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Part of The American Wing
Olin Levi Warner (American, West Suffield, Connecticut 1844–1896 New York)
Date: 1891; cast 1906Accession Number: 06.315
Alexander Phimister Proctor (American, Bosanquet, Ontario 1860–1950 Palo Alto, California)
Date: 1912, cast 1913 or afterAccession Number: 48.149.29
Cyrus Edwin Dallin (Springville, Utah 1861–1944 Arlington Heights, Massachusetts)
Date: 1913; cast ca. 1916Accession Number: 2013.441
Thomas Moran (American (born England), Bolton, Lancashire 1837–1926 Santa Barbara, California)
Date: 1897Accession Number: 39.47.2
Hermon Atkins MacNeil (American, Everett, Massachusetts 1866–1947 Queens, New York)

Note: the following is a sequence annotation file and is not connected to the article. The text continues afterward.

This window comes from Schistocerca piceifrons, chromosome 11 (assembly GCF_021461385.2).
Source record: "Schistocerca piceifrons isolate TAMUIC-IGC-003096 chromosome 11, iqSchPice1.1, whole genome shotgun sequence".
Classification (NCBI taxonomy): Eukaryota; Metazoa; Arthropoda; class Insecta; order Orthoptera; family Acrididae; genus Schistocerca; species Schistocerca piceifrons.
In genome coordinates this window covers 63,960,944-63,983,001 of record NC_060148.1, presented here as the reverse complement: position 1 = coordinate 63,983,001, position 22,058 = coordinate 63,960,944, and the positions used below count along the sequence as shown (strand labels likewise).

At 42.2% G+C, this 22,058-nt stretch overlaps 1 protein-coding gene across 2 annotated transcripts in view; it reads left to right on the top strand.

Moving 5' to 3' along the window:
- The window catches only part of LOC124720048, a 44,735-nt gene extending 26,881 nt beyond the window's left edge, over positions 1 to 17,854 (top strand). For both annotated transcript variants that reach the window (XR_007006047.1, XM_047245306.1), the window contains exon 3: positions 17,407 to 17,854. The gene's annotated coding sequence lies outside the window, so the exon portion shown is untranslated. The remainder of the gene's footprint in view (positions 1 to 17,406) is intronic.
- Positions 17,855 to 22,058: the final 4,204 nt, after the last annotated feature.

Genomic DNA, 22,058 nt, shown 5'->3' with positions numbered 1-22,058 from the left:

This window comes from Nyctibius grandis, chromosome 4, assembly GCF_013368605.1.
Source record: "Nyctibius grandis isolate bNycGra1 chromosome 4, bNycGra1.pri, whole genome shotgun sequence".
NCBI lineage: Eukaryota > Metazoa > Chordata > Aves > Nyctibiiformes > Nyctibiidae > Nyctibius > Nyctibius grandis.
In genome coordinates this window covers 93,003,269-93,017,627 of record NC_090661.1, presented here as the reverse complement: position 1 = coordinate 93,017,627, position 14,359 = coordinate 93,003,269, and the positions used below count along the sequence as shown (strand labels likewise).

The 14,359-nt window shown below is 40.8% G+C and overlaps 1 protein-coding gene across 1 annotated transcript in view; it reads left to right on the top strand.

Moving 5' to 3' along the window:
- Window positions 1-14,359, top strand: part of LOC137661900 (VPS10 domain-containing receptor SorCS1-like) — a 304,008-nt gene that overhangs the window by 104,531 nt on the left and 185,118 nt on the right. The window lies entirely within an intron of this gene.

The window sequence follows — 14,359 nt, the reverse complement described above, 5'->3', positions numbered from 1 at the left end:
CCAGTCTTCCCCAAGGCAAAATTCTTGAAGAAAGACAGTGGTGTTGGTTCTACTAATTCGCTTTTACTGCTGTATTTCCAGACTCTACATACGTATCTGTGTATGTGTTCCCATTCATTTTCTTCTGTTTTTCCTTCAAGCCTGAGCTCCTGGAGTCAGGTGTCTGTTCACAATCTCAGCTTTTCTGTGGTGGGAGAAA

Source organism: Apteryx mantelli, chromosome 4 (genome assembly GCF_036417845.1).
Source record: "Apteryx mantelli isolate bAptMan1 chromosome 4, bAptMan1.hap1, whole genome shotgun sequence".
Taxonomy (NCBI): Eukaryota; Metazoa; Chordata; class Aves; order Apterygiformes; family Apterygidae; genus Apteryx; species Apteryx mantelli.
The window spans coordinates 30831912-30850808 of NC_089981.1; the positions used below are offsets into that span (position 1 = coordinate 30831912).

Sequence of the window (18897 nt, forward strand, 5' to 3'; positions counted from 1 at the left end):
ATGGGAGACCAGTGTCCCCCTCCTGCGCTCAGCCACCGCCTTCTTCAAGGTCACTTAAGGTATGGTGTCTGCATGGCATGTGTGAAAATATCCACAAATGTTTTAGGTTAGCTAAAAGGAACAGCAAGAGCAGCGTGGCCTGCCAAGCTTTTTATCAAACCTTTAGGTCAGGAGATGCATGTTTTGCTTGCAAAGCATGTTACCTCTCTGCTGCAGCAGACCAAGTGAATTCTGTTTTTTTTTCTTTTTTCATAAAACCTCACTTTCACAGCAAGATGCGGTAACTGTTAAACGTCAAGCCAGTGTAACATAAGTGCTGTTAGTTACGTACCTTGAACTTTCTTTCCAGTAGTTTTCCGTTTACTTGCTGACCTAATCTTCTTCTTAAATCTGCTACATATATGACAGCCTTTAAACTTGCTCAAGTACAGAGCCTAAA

Date: 1903; cast ca.1907Accession Number: 39.65.54a, b
Charles Schreyvogel (1861–1912)
Date: After 1900Accession Number: 62.241.4
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Beginning in the 1820s, the American West inspired artists to explore its vast thematic potential, from the breathtaking beauty of the landscape to the gripping adventures of scouts and trappers. After the Civil War, industrialization and urbanization fueled a market for art that mythologized the vanishing frontier, while the saturation of American culture with genteel sentimentality inspired a countervailing yearning for heroes who tested their manhood in dangerous lands. Frederic Remington and other painters and sculptors represented in this gallery celebrated cowboys and cavalrymen, who also emerged as stars of fiction, the popular press, and motion pictures. At the same time, the government's slaughter of the buffalo herds and the decimation and relocation of native peoples encouraged artists to glorify endangered animals and to commemorate American Indians as a noble, doomed race.
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